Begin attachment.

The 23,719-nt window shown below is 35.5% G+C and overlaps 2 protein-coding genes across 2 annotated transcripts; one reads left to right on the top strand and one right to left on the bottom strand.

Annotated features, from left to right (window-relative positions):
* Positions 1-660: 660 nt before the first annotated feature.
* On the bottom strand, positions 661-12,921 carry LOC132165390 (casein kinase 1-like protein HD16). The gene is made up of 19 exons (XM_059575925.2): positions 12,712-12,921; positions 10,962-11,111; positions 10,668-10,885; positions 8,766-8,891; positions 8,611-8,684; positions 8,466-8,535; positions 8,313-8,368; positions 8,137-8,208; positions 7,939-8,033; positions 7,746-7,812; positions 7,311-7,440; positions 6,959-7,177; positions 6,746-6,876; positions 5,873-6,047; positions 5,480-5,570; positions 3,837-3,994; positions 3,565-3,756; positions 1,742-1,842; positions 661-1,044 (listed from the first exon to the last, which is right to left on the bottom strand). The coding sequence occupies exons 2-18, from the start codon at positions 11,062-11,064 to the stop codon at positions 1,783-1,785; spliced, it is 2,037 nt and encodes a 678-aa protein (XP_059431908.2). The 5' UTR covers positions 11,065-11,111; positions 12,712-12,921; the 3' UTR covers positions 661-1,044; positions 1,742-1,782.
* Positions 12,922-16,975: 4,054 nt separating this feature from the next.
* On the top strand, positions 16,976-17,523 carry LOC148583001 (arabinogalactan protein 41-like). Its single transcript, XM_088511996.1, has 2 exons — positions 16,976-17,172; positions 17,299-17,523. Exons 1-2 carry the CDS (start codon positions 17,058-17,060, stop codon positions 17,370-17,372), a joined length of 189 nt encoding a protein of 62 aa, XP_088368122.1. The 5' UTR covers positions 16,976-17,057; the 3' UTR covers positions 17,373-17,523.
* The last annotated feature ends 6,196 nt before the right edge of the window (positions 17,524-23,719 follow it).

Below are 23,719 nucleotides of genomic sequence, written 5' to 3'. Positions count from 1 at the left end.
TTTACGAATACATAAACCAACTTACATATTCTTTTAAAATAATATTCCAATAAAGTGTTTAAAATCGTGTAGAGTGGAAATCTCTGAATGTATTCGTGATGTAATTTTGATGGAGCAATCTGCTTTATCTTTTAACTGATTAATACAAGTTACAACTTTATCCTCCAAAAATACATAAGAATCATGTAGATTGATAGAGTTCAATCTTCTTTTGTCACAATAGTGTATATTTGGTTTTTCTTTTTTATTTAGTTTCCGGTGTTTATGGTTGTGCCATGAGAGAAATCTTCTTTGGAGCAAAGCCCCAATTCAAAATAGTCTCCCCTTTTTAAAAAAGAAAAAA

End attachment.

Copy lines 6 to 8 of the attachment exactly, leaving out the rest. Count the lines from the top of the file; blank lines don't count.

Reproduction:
* On the top strand, positions 16,976-17,523 carry LOC148583001 (arabinogalactan protein 41-like). Its single transcript, XM_088511996.1, has 2 exons — positions 16,976-17,172; positions 17,299-17,523. Exons 1-2 carry the CDS (start codon positions 17,058-17,060, stop codon positions 17,370-17,372), a joined length of 189 nt encoding a protein of 62 aa, XP_088368122.1. The 5' UTR covers positions 16,976-17,057; the 3' UTR covers positions 17,373-17,523.
* The last annotated feature ends 6,196 nt before the right edge of the window (positions 17,524-23,719 follow it).

Below are 23,719 nucleotides of genomic sequence, written 5' to 3'. Positions count from 1 at the left end.